Day by day, thousands of students walk across campus never wondering who the person next to them might be. Chris DeLeon, a 36-year-old veteran, walks the sidewalks of Colorado Mesa University with pride.
DeLeon is not an ordinary non-traditional student. DeLeon joined the army at the age of 30 and six years later, he decided it was time for him to start a new chapter in his life. After high school, DeLeon went straight into the workforce. He also got married and had a child at a very young age. DeLeon explained had he gone straight to college out of high school, he would not have been sure of what to do with his life.
“I had been spinning my wheels in life and I basically wasted a decade of my life in the 20’s and I realized I needed to do something different. I had always been very patriotic and just kind of felt guilty for not having served,” DeLeon said.
After a six year stint in the army DeLeon became the leader for his group in the military. He is now an exercise science major and his goal is to become a physical therapist. He would like to enroll in a graduate program for physical therapy in Denver.
“It can be difficult [to be a student] because sometimes you get really liberal professors and a lot of them are liberal in their views, and you just have to sit there and take it because it is just not worth the battle,” DeLeon said.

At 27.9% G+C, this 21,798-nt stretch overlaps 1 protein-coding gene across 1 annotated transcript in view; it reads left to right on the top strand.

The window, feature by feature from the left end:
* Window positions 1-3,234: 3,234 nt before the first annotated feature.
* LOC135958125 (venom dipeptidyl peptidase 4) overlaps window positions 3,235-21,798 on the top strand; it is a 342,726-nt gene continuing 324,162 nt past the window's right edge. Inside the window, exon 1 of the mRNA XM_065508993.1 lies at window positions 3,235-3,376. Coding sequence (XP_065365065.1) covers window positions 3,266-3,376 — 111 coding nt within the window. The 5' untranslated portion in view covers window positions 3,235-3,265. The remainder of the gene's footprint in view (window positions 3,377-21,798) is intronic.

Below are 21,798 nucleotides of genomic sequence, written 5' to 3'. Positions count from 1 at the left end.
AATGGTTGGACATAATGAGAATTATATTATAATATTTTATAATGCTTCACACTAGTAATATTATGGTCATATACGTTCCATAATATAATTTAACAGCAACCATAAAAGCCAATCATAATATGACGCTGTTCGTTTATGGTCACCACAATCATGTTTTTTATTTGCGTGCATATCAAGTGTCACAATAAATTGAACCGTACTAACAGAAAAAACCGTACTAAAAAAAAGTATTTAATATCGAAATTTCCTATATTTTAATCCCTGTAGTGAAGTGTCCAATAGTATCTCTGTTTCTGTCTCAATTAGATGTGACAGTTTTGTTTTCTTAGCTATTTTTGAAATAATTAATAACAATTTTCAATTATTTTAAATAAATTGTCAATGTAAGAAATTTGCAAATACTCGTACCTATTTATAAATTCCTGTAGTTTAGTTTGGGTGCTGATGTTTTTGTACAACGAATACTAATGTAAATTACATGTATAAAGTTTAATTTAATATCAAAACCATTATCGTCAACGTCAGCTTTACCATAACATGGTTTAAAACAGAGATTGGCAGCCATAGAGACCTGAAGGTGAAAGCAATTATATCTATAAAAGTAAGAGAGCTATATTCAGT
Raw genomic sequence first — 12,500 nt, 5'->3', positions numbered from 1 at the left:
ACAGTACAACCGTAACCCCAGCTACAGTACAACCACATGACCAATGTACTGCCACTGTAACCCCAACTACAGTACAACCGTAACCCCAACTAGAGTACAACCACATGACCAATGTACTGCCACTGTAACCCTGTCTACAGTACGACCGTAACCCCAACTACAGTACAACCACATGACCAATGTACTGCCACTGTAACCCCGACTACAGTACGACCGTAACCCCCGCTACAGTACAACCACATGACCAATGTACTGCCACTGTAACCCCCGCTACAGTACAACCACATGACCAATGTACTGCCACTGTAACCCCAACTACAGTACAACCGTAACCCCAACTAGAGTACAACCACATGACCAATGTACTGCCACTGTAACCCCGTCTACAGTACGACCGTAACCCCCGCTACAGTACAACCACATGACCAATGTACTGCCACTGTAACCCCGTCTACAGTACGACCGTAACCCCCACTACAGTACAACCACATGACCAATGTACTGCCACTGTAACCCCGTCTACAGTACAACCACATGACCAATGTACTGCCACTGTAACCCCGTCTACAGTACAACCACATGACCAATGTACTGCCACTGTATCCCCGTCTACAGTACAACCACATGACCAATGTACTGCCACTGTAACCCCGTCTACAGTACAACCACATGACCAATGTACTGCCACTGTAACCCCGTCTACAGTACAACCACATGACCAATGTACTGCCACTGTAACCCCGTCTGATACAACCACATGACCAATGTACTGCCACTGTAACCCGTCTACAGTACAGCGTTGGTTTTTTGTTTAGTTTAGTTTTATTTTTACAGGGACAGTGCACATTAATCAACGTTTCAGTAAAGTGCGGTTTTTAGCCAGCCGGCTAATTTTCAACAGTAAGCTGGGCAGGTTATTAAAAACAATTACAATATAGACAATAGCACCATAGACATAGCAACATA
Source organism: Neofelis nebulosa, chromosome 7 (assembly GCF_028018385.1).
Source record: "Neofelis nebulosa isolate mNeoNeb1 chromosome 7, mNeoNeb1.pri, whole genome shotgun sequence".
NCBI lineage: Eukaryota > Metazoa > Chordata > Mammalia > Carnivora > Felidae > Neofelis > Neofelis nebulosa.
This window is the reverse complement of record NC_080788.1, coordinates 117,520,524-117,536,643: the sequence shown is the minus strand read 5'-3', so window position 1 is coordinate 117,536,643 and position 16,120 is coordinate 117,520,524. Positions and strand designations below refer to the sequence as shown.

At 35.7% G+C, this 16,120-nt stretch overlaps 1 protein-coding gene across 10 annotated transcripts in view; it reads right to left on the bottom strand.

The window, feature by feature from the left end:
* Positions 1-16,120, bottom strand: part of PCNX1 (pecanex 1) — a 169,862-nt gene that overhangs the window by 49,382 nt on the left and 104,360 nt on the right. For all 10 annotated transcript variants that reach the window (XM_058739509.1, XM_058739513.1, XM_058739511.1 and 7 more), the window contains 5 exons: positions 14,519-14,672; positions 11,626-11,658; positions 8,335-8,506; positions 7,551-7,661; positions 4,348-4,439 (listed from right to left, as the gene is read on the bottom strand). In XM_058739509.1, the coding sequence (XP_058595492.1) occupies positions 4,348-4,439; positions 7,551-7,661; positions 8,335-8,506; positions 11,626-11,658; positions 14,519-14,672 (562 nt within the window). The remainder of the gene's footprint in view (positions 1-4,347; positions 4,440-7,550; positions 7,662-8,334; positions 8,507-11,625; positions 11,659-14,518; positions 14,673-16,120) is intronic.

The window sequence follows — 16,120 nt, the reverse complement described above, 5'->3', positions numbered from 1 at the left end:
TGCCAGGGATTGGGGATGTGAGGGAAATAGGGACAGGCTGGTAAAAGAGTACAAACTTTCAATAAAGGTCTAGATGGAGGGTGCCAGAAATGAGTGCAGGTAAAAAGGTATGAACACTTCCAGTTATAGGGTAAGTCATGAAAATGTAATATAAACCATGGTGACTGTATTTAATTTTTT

Coming back to school as a veteran can be very hard because veterans go through so much. Returning to their normal civilian life can cause them to feel isolated. Even though there are a lot of people who support the military, for a person who has been deployed, it may be hard to see that. Having the veteran’s lounge on campus is helpful for many veteran students because it provides them with a space in which they feel safe.
“It’s hard coming home from deployment and being around a bunch of people that don’t get it,” DeLeon said. “There is really no way to explain the damage in a way that they could get it without them actually being there.”
DeLeon waited to come to college, but because of his life experiences, he now knows what he wants to do with his life.
“I wouldn’t trade my military experiences for anything, but I would definitely do it differently. If I could go back, I would still delay college, but not near as long,” DeLeon said “I would have joined the military right out of high school. I would have gone and done all my service and had a longer contract because I wouldn’t have had a child to make me decide okay, it’s time for me to just be home.”